02/13/2020 03:30 PM STATE AFFAIRS
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ALASKA STATE LEGISLATURE SENATE STATE AFFAIRS STANDING COMMITTEE February 13, 2020 3:31 p.m. MEMBERS PRESENT Senator Joshua Revak, Chair Senator Mia Costello Senator David Wilson Senator Scott Kawasaki Senator John Coghill, Vice Chair MEMBERS ABSENT All members present COMMITTEE CALENDAR SENATE BILL NO. 170 "An Act naming the Vietnam Helicopter Pilots' Memorial Bridge." - MOVED SB 170 OUT OF COMMITTEE SENATE BILL NO. 168 "An Act relating to notice provided to victims regarding petitions for removal from a registry that is published on the Internet; relating to the duration of the duty to register as a sex offender or child kidnapper; relating to petitions for removal from a registry that is published on the Internet; relating to the definitions of 'tier I sex offense,' 'tier II sex offense or child kidnapping,' and 'tier III sex offense or child kidnapping'; amending the definition of 'sex offense'; relating to the jurisdiction of the Court of Appeals; establishing Rule 35.3, Alaska Rules of Criminal Procedure; and providing for an effective date." - HEARD & HELD PREVIOUS COMMITTEE ACTION BILL: SB 170 SHORT TITLE: NAMING VIETNAM HELI. PILOTS' MEM. BRIDGE SPONSOR(s): SENATOR(s) REVAK 01/31/20 (S) READ THE FIRST TIME - REFERRALS
01/31/20 (S) STA 02/13/20 (S) STA AT 3:30 PM BUTROVICH 205 BILL: SB 168 SHORT TITLE: SEX OFFENDER REGISTRY; NOTICE TO VICTIMS SPONSOR(s): RULES BY REQUEST OF THE GOVERNOR
01/27/20 (S) READ THE FIRST TIME - REFERRALS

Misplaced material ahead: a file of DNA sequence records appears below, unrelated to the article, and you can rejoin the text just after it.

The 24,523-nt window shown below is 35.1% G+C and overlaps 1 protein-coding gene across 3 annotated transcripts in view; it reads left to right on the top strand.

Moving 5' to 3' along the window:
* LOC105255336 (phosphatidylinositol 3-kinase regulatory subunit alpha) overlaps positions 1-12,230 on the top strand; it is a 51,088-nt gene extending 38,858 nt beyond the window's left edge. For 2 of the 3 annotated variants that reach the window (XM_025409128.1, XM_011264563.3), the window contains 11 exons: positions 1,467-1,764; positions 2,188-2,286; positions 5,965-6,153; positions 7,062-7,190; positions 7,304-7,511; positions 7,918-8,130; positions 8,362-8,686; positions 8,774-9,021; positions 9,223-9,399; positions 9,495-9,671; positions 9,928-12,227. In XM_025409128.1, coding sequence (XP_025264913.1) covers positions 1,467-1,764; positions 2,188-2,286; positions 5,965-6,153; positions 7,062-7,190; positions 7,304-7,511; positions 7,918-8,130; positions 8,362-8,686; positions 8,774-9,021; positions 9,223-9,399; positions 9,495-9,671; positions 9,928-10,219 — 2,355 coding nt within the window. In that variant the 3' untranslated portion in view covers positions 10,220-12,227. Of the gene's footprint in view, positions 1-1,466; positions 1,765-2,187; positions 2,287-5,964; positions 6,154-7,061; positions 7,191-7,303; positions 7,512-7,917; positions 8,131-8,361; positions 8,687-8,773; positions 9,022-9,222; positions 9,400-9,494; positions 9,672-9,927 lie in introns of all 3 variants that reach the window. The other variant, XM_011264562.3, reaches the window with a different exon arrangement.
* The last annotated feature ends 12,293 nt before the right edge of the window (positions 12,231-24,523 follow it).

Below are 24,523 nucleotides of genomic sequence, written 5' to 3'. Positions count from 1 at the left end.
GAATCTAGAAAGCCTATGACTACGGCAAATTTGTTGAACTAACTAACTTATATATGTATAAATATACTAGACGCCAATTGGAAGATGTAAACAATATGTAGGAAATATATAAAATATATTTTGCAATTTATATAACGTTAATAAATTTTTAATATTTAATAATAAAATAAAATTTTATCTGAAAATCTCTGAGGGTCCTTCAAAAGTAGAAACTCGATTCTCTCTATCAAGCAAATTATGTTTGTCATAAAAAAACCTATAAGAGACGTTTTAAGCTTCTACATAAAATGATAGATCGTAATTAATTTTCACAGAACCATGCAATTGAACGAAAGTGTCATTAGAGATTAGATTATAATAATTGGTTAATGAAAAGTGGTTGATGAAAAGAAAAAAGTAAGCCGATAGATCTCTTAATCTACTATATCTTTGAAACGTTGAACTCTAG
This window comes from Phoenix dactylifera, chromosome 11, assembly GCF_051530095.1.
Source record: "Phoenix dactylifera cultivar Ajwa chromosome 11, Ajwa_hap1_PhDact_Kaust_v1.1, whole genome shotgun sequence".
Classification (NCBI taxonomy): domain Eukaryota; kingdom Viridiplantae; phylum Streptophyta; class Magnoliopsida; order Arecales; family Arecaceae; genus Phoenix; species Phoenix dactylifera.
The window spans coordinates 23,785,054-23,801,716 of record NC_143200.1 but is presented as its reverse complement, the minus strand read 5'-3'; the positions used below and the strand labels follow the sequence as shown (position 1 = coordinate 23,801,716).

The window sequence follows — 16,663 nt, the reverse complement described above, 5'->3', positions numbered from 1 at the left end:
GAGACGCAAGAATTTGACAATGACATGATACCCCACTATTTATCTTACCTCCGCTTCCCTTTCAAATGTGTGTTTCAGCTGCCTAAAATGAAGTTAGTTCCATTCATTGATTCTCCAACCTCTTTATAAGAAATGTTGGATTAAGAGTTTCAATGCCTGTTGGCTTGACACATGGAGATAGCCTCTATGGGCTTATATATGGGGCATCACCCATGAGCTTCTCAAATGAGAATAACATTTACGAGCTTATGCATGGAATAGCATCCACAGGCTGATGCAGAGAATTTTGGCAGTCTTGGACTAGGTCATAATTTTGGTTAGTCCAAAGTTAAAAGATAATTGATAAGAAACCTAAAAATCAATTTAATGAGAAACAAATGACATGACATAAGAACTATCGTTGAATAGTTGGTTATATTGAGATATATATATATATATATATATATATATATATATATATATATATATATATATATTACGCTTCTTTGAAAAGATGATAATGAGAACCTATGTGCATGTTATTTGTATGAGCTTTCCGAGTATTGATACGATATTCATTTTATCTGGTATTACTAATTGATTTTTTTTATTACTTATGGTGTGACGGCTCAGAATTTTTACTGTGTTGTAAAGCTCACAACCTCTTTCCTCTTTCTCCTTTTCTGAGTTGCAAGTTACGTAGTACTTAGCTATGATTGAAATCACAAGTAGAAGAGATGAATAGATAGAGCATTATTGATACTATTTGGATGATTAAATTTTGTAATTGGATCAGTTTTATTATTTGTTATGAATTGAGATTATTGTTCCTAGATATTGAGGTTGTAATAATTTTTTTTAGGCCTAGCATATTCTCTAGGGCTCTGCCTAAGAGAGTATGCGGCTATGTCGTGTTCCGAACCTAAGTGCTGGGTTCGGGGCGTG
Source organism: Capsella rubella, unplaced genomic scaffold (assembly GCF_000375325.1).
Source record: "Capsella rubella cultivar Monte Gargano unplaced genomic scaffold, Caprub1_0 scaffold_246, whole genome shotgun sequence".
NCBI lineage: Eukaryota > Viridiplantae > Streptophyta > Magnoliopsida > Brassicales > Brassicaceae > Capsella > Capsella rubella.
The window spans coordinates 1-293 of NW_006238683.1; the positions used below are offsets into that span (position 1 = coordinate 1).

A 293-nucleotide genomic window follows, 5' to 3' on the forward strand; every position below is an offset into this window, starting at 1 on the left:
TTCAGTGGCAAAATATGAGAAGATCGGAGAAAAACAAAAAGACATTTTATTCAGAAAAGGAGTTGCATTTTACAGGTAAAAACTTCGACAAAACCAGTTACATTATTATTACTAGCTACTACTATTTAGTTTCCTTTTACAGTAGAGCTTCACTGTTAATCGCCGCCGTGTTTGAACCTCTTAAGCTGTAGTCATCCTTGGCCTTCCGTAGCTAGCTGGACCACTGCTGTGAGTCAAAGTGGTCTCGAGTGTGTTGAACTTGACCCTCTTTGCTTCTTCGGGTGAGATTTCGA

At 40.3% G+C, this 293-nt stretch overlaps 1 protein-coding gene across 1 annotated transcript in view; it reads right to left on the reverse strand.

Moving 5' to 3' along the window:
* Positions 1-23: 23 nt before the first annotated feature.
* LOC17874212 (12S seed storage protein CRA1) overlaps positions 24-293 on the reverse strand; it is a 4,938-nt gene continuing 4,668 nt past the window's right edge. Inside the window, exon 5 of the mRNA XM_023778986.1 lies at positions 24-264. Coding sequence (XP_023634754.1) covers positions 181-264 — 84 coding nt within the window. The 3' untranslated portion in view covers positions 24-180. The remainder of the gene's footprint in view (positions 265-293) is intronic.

01/27/20 (S) STA, JUD, FIN 02/13/20 (S) STA AT 3:30 PM BUTROVICH 205 WITNESS REGISTER DARREN NAPOLI, Legislative Intern Senator Joshua Revak Alaska State Legislature Juneau, Alaska POSITION STATEMENT: Introduced SB 170 on behalf of the sponsor. MIKE LESMANN, Legislative Liaison Department of Transportation and Public Facilities (DOTPF) Juneau, Alaska POSITION STATEMENT: Provided supporting testimony for SB 170. LYNN KILE, representing self Anchorage, Alaska POSITION STATEMENT: Testified in support of SB 170. ERVIN PETTY, Associate Member Vietnam Helicopter Pilots Association-Alaska Chapter Eagle River, Alaska POSITION STATEMENT: Testified in support of SB 170. JOHN SKIDMORE, Deputy Attorney General Criminal Division Department of Law (DOL) Anchorage, Alaska POSITION STATEMENT: Introduced SB 168. KACI SCHROEDER, Assistant Attorney General Criminal Division Department of Law (DOL) Juneau, Alaska POSITION STATEMENT: Delivered the sectional analysis for SB 168. KATHRYNE MONFREDA, Director Division of Statewide Services Department of Public Safety (DPS) Anchorage, Alaska POSITION STATEMENT: Answered questions related to SB 168. ACTION NARRATIVE 3:31:16 PM CHAIR JOSHUA REVAK called the Senate State Affairs Standing Committee meeting to order at 3:31 p.m. Present at the call to order were Senators Costello, Kawasaki, Wilson, Coghill, and Chair Revak. SB 170-NAMING VIETNAM HELI. PILOTS' MEM. BRIDGE 3:32:22 PM CHAIR REVAK announced the consideration of SENATE BILL NO. 170, "An Act naming the Vietnam Helicopter Pilots' Memorial Bridge." Speaking as the sponsor, Senator Revak relayed that Vietnam was a helicopter war and federal legislation has passed to place a memorial in Arlington National Cemetery to honor these helicopter pilots and their crews. CHAIR REVAK invited Darren Napoli to introduce the bill. 3:33:19 PM DARREN NAPOLI, Legislative Intern, Senator Joshua Revak, Alaska State Legislature, Juneau, Alaska, introduced SB 170 by reading the following sponsor statement: Helicopter pilots played a pivotal role in the Vietnam War, so much so that the engagement is often remembered as the "Helicopter War". This nickname was well deserved with the helicopter pilots spearheading the efforts of not only securing land in South Vietnam, but also in the casualty evacuation efforts, saving countless lives during the war. With over forty percent of helicopters in Vietnam being destroyed through the course of the War, these brave soldiers put their lives in danger every time they flew, which they did over two million times. The Huey pilots proved early on that they and their helicopters would be central to conducting a campaign in the jungles of Vietnam, but no one knew just how crucial their efforts would be. On February 9th, 1965, the 52nd Combat Aviation battalion successfully lifted 262 troops out of Phu My and brought them to safety while taking heavy enemy fire. On April 19th, 1965, the 119th Aviation Company attempted a similar lift with 420 troops in Phu Cat, however, they received intense enemy ground fire bringing down two armed UH-1Bs, killing all on board, along with a crew member of another UH-1B. On December 29th, 1965, just a few days before New Years', two helicopter pilots, once again, extracted fallen soldiers from a crashed aircraft. They did so while under extremely hazardous conditions as the enemy tried everything they could to bring down the rescue crew. These are just a few examples of the countless missions accomplished by the thousands of Vietnam helicopter pilots over the nineteen years of war. These particular examples occurred in 1965, that same year, Bridge 1124 was built to span the Matanuska river and connect the Mat-Su valley to Anchorage. It is only fitting then that we allow Bridge 1124, a bridge built in the midst of the Vietnam War, along with its neighboring Bridge 1889, to carry a name in honor of the thousands of helicopter pilots that laid down their lives for their country. These courageous men ask for little in return for their immeasurable efforts put forth in Vietnam. The least we, as the State of Alaska, can do for them is to rename the 1124 & 1889 bridges at mile 30.4 on the Glenn Highway in their honor. Such a gesture would forever memorialize and honor the thousands of helicopter pilots that lost their lives and the thousands more who put their life on the line each day to save their fellow soldiers. 3:36:14 PM MR. NAPOLI said it is fitting that bridges 1124 and 1889 are renamed in memoriam to Vietnam helicopter pilots because these bridges have a perfect view of Gold Star Peak, which is a memorial to veterans and the families of those who have fallen in service. The bridges are also close to Reflections Lake that has hiking trails and a view of Gold Star Peak. He directed attention to the map in members' packets. SENATOR COGHILL commented that this is a fitting way to honor people and it serves as a reminder. 3:38:32 PM MIKE LESMANN, Legislative Liaison, Department of Transportation and Public Facilities (DOTPF), Juneau, Alaska, related that the department not only employs quite a few veterans it also has a special page on its internal website that captures the history of each veteran who provides the information. CHAIR REVAK asked if it is possible for individual groups to raise money for the bridge signs. MR. LESSMAN answered yes, that is a possibility. SENATOR WILSON asked if the bridges were already named either the Knik Bridge or the Matanuska Bridge in honor or a fallen officer. MR. LESSMAN said the Knik River may have the James Bondsteel Bridge. The Matanuska River has a name place sign that identifies the river. 3:41:34 PM LYNN KILE, representing self, Anchorage, Alaska, said he is president of the Vietnam Helicopter Pilots Association, (VHPA) Alaska Chapter and a Vietnam helicopter pilot with 22 years of Army service. He said he would highlight several points from his written testimony that may be in the packets. MR. KILE reported that the Alaska Chapter of VHPA is part of a nation chapter of over 16,500 pilots. There are 82 members in Alaska, although the national database shows 323 Vietnam helicopter pilots reside in Alaska. He pointed out that this is an all-inclusive organization that has associate memberships for flight crews and pilots. An estimated 40,000 pilots flew 11,800 helicopters in Vietnam. Over 4,800 pilots and 5,000 helicopters were lost in that conflict. He said the helicopter contributed to changing the battlefield; soldiers were moved quickly and medivacs increased survival rates to over 82 percent. He said this request for a small historic landmark to contribute to the legacy of a job well done is well deserved. The Alaska Chapter of the Vietnam Helicopter Pilots Association is supportive of SB 170, as written. 3:45:17 PM ERVIN PETTY, Associate Member, Vietnam Helicopter Pilots Association, Alaska Chapter, Eagle River, Alaska, said he is retired from the U.S. Air Force after 23 years in the Aerospace Rescue and Recovery Service, Pararescue, and also served in Vietnam. He said he was not a pilot but is pleased to see this recognition. CHAIR REVAK thanked Mr. Petty and Mr. Kile for their service during the Vietnam conflict. He shared the following statistics: about 12,000 U.S. military helicopters spent 7.5 million hours flying over Vietnam in 2 million missions. In total, 5,086 helicopters or 42 percent were destroyed by enemy fire, and 2002 pilots and 2704 crew chiefs and gunners were killed. 3:47:46 PM CHAIR REVAK opened and closed public testimony on SB 170. 3:48:21 PM At ease 3:48:51 PM CHAIR REVAK reconvened the meeting and asked if there were questions. SENATOR COSTELLO thanked Senator Revak for introducing the bill and providing the supporting documents. She said she looks forward to seeing the sign on the bridge; it will be a reminder of the sacrifices individuals make in the service of the country. CHAIR REVAK reiterated his appreciation. 3:50:00 PM SENATOR WILSON moved to report SB 170 from committee with individual recommendations and attached fiscal note(s). There being no objection, SB 170 was reported from the Senate Labor and Commerce Standing Committee. 3:50:30 PM At ease SB 168-SEX OFFENDER REGISTRY; NOTICE TO VICTIMS 3:52:32 PM CHAIR REVAK reconvened the meeting and announced the consideration of SENATE BILL NO. 168, "An Act relating to notice provided to victims regarding petitions for removal from a registry that is published on the Internet; relating to the duration of the duty to register as a sex offender or child kidnapper; relating to petitions for removal from a registry that is published on the Internet; relating to the definitions of 'tier I sex offense,' 'tier II sex offense or child kidnapping,' and 'tier III sex offense or child kidnapping'; amending the definition of 'sex offense'; relating to the jurisdiction of the Court of Appeals; establishing Rule 35.3, Alaska Rules of Criminal Procedure; and providing for an effective date." 3:53:51 PM JOHN SKIDMORE, Deputy Attorney General, Criminal Division, Department of Law (DOL), Anchorage, Alaska, explained that SB 168 is the result of a June 2019 Alaska Supreme Court ruling. The court held that anyone placed on the Alaska Sex Offender Registry must have an opportunity to have their name removed or the registry would violate the Constitution of the State of Alaska. The court specifically found it to be a due process violation because of the privacy implications. The opinion talks about the problems someone should not have to face if they are no longer a danger. Registries in states that allow removal address this issue quite uniformly, he said. The general concept is that a person may be removed from the registry after a certain amount of time and after meeting certain requirements. Those generally focus on the number and type of convictions the individual may have received since they had to register and whether the individual is assessed as a continuing danger. When the Alaska court said there needed to be a way to protect an individual's privacy, SB 168 was drafted. MR. SKIDMORE said SB 168 talks about how someone can file a petition to have their information removed from the public registry, but that is very different from the initial requirement to register because much of that information is for law enforcement purposes and not intended to be public. He noted that the Supreme Court opinion focused on the problem that certain information that was required to be provided to law enforcement was subsequently published on the Internet. He said it is an important distinction in the bill. MR. SKIDMORE said DOL decided to take this opportunity to align Alaska's registry more closely with federal requirements and what other states do with regard to the tiered framework and the type of information that must be reported. Alaska law provides a two-tier registry system, one for 15 years and the other for life. SB 168 seeks to shift to a three-tier framework. The required information would be expanded to include reporting an individual's passport when sex offenders intend to leave the country. He said the state and U.S. have a vested interest in knowing when sex offenders from other countries want to come to the U.S. and vice versa. None of this information is ever published on the internet, but it is the type of information that law enforcement needs to do an effective job, he said. 4:00:16 PM SENATOR KAWASAKI asked what will happen if the state does nothing. MR. SKIDMORE replied the Supreme Court looked at invalidating the entire law but chose not to. The opinion commented as follows: The legislature would almost certainly reenact a modified law that is narrower in scope, including providing for hearings for those who claim they do not pose a likelihood of reoffending. And the amended Act could provide useful details. The opinion describes those details but says the court would not completely invalidate the law because it could create chaos. But both footnote 133 and the dissent say the type of details should be policy decisions from the legislature. The case this revolves around is under litigation and there is considerable back and forth about how to determine when somebody is dangerous and how long somebody must be required to register. Responding to the question, he said the courts would try to sort it out if the legislature did nothing. He described that as a messy alternative involving substantial litigation that might result in something neither the Alaska public nor the legislature would like. That is the reason for the bill, he said. SENATOR KAWASAKI asked if the bill narrows the scope of the Alaska Sex Offender Registration Act enough that the court would find it credible if it is challenged in the future. MR. SKIDMORE answered yes; the Department of Law believes this is the right approach. It is responsive to the Alaska Supreme Court's concerns and is similar to what most other states have done. 4:04:07 PM SENATOR KAWASAKI asked if the new requirements for personal information might result in future litigation. MR. SKIDMORE replied he can imagine it will be challenged but he is confident that the courts will uphold gathering the sort of information that has been described, just as it has been in other states. This is the sort of information that is very important to law enforcement but would never be placed on a public registry. 4:05:21 PM SENATOR WILSON recalled a bill from last year and asked who has access to the unpublished database. MR. SKIDMORE replied the only bill he is familiar with dealt with the concept of an out-of-state offender coming to Alaska, which is a completely separate issue. Responding to the question, he explained that anyone can access the public registry, but only law enforcement would be able to access the additional information called for in the bill. SENATOR WILSON asked if somebody could request the additional information about someone on the registry through the Freedom of Information Act. MR. SKIDMORE replied he did not believe that requests for the non-public information would be allowed because the information is for law enforcement purposes, which is an express exception to the Alaska Public Records Act. 4:07:32 PM CHAIR REVAK asked what the idea is behind the provision allowing a registrant to reapply for removal after a denial. MR. SKIDMORE replied the rationale is that if someone is denied, the court's determination two years later may be different. For example, a person may have been determined a danger two years earlier, but not now. 4:10:02 PM At ease 4:10:23 PM CHAIR REVAK reconvened the meeting and asked Ms. Schroeder to walk through the sectional analysis. 4:10:50 PM KACI SCHROEDER, Assistant Attorney General, Criminal Division, Department of Law (DOL), Juneau, Alaska, delivered the sectional analysis for SB 168 speaking to the following prepared document: Summary: This legislation is in response to Doe v. Department of Public Safety, 2019 WL 2480282 (Alaska 2019) in which the court held that Alaska's sex offender registry is overbroad because it imposes lengthy registration requirements on all persons convicted of registerable sex offenses without affording them a hearing in which they might show that they are no longer dangerous and, therefore, should not be required to continue to register. The legislation breaks sex offenders and child kidnappers into three different tiers depending on the offense that the offender has been convicted of. It also establishes a procedure which allows sex offenders and child kidnappers to be removed from a registry that is published on the internet. In essence, a sex offender or child kidnapper must have been unconditionally discharged for a period of 5, 10, or 15 years depending on which tier the offender falls into. They must have completed all required treatment programs and not have been convicted of a disqualifying offense since being convicted of the underlying sex offense or child kidnapping. If they are able to satisfy these criteria, they may petition the court for removal from a registry that is published on the Internet. If the petition is granted they must continue to register with the Department of Public Safety, however, their information will not be made available on the Internet. Sections 1 and 2 require a victim to be notified of the filing of a petition for removal from a registry that is published on the Internet and of their right to participate in the subsequent hearing. Sections 3, 4, and 5 add to the list of information that a sex offender or child kidnapper must provide to the Department of Public Safety upon registering to include such things as if they intend to leave the state or intend to travel internationally. 4:13:20 PM SENATOR KAWASAKI asked who collects the information and where it goes if a sex offender left the state or country. MS. SCHROEDER replied DPS collects the information. She continued: Section 6 of the bill creates a third tier of sex offenders and child kidnappers. The tier will determine the length of the registration period. Tier I offenders will need to register for 10 years after unconditional discharge, tier II offenders will need to register for 15 years after unconditional discharge, and tier III offenders will need to register for life after unconditional discharge. Section 7 of the bill clarifies that the period of registration is tolled if the sex offender or child kidnapper is not in compliance with the registration requirements or is incarcerated. The period tolled would be equal to the amount of time that the person was out of compliance or was incarcerated. Section 8 outlines the criteria that must be satisfied before a sex offender or child kidnapper may be removed from an Internet registry. The sex offender or child kidnapper must have (1) successfully completed all treatment programs ordered by the court or required by the parole board; (2) within the previous year, been assessed as low-risk by a treatment provider approved by the Department of Corrections under AS 44.28.020; (3) since being convicted of the offense for which the person is registering, has not been convicted of an offense, attempt, solicitation, or conspiracy to commit any of the following offenses: (i) a crime against a person under AS 11.41; (ii) a violation by sex offender of condition of probation under AS 11.56.759; (iii) sending an explicit image of a minor under AS 11.61.116; (iv) cruelty to animals under AS 11.61.140; (v) misconduct involving weapons under AS 11.61.190 11.61.250; (vi) a sex offense or child kidnapping as defined in AS 12.63.100; or (vii) a crime of domestic violence under AS 18.66.990. 4:16:50 PM SENATOR KAWASAKI asked why misconduct involving weapons was added. MS. SCHROEDER replied it includes a host of dangerous behavior. CHAIR REVAK asked if this section only relates to these offenses. MS. SCHROEDER explained that this section says that a sex offender or child kidnapper must not have been convicted of any related crime in order to petition to be removed from the registry. CHAIR REVAK asked what tier that would be. MS. SCHROEDER replied these are disqualifying offenses for all tiers. MS. SCHROEDER continued to describe Section 8: In addition, the person must not have been convicted of failure to register as a sex offender or child kidnapper for the previous 15 years for a tier III offender, 10 years for a tier II offender, or five years for a tier I offender. These time periods must not include the period prior to unconditional discharge. The court must find by clear and convincing evidence that (1) the registration and compliance requirements outlined in statute have been satisfied; (2) the sex offender or child kidnapper is unlikely to commit another sex offense or child kidnapping; and (3) continued registration on a registry that is published on the Internet is not necessary for the protection of the public. Even if the person's information is removed from an Internet registry, the person must still register with the Department of Public Safety for law enforcement purposes. This section also requires the Department of Corrections to pay for the risk assessments required under this section if the court determines that the person petitioning for removal from a registry that is published on the Internet is indigent. Finally, this section makes clear that the court must allow the victim of the offense which required the sex offender or child kidnapper to register to submit comments to the court about whether the person should be removed from the registry that is published on the Internet. 4:20:06 PM CHAIR REVAK asked the cost of the risk assessment. MS. SCHROEDER replied it would be the offender's responsibility unless the court finds the person indigent. In that case, the Department of Corrections would pick up some, if not all, of the cost. She suggested that Adam Rutherford could quote the costs. She continued the sectional analysis for SB 168. Section 9 of the bill makes sexual conduct with animals a registerable sex offense. Section 10 of the bill defines "registry that is published on the Internet" and "tier I," "tier II," and "tier III" sex offenses. MS. SCHROEDER summarized that a tier I sex offense will be a class A misdemeanor sex offense or possession of child pornography. A tier II sex offense or child kidnapping will be B and C felony sex offenses. Tier III sex offenses are child kidnapping, which are the unclassified or class A felony sex offenses under sexual assault in the first degree and sexual abuse of a minor in the first degree. CHAIR REVAK said it appears that any kind of child kidnapping would be tier III. MS. SCHROEDER replied the bill is drafted to be tier III if the victim is under age 13 at the time of the offense. She noted that it is likely the Department of Law will ask for changes here. CHAIR REVAK referenced the letter from the Department of Law that says child kidnappers would never be removed from the registry in certain circumstances. He asked if that was correct. MS. SCHROEDER replied that letter refers to a kidnapping related to a victim who was 13 years of age or younger. Kidnapping somebody between age 13 and age 18 would be under tier II. She continued. Section 11 is a conforming change. Section 12 of the bill allows the public defender to represent an indigent person in their petition for removal from an Internet registry. Section 13 gives the Court of Appeals jurisdiction to hear appeals regarding removal from an Internet registry. Section 14 requires the Department of Corrections adopt standards for the administration of risk assessments for sex offenders and child kidnappers. Section 15 establishes a court rule which mirrors the requirements in section 8 of the bill. Section 16 amends the applicability of the requirements for an out-of-state sex offender to register in Alaska when that person is present in the state (ch.4 FSSLA 2016 (HB 49)) to apply to offenses committed before, on, or after July 9, 2019. 4:25:26 PM SENATOR COGHILL asked if there will be legal challenges to Section 16. MS. SCHROEDER deferred to Mr. Skidmore. 4:25:58 PM MR. SKIDMORE said he would not be surprised if someone tried to challenge the provision, but the Department of Law analysis is that the law supports it. This does not violate ex post facto by enlarging the time of registration. It tries to provide full faith and credit to what other states have required for registration. Alaska is taking a more conservative approach than some states, he said. MS. SCHROEDER continued: Section 17 repeals AS 12.63.100(1), the definition of aggravated sex offense under AS 11.41.100(a)(3) or similar law of another jurisdiction since the bill moves from the aggravated sex offense classification to the tier system established in section 6. Section 18 is the applicability section. Most of the bill is retroactive and will apply to sex offenders and child kidnappers who have already been convicted and are on the registry. Section 19 is the conditional effect section for the court rule. Section 20 establishes the effective date of the bill as July 1, 2020. 4:29:08 PM SENATOR COGHILL offered his understanding that this is about removing the name from the public view, but there is no expungement. MS. SCHROEDER confirmed there is no expungement and highlighted that, as Mr. Skidmore said, the issue of how somebody would be removed from any registry is under litigation now. SENATOR COGHILL commented that is something to keep in mind. 4:30:28 PM KATHRYNE MONFREDA, Director, Division of Statewide Services, Department of Public Safety (DPS), Anchorage, Alaska, introduced herself and advised that DSS manages the sex offender registry for the Department of Public Safety (DPS). SENATOR KAWASAKI referred to Section 3, which will require the Department of Corrections (DOC) to capture information such as mailing address, school address, telephone numbers, Social Security number, passport information, and job title, and to Section 4 which requires a person who is leaving the state to notify the department within seven days and 21 days in advance if they are headed out of the country. He questioned how that information will be captured and kept and if there are penalties for not providing the required notification. MS. MONFREDA replied all forms will be modified to accept the new fields and are available on the division's website for offenders to fill out and return via mail, in person, or fax. The division processes the information. She noted that the U.S. Marshal's Service created the form for out-of-state/country travel; those are processed when the offenders return the form. She explained that the division asked for the mailing address to be required so they can notify offenders of their status and when to register. CHAIR REVAK summarized that the bill addresses the state's non- compliance with the right to privacy, such that certain sex offenders have the right to apply to be removed from the public registry. MS. SCHROEDER answered yes; the court has said the state must provide an opportunity to be removed from the Alaska Sex Offender Registry. CHAIR REVAK observed that some of the fiscal notes identify 3,428 sex offenders on the state sex offender registry. He asked if she could break down the numbers in each of the three tiers. MS. SCHROEDER replied the bill asks the Department of Public Safety (DPS) to do that. CHAIR REVAK asked Ms. Monfreda to respond. MS. MONFREDA replied the department has not analyzed the number of registrants that would be in each of the tiers. Current data shows that 2,700 offenders are 15-year registrants, 1,782 of which are in registering status or are in non-compliance. Those would be evaluated first. It is likely that the lifetime registrants would fall into tier III, but they will also be reevaluated. CHAIR REVAK observed that the fiscal notes seem to expect that all 3,428 offenders would be removed from the registry at some point, but the bill says tier III offenders cannot apply for removal. He asked if tier III offenders would be subtracted from that calculation. MS. MONFREDA said she believes that tier III offenders could apply for removal 15 years after unconditional discharge. MS. SCHROEDER clarified that there is a distinction between the Internet registry and the sex offender registry itself that would not be public. The tier III offenders would continue to be required to register for life but 15 years after unconditional release they could apply to get off the public Internet registry. 4:36:48 PM CHAIR REVAK stated he would hold SB 168 for future consideration. He encouraged anyone interested to submit testimony on the bill to firstname.lastname@example.org. 4:37:47 PM There being no further business to come before the committee, Chair Revak adjourned the Senate State Affairs Standing Committee meeting at 4:37 p.m.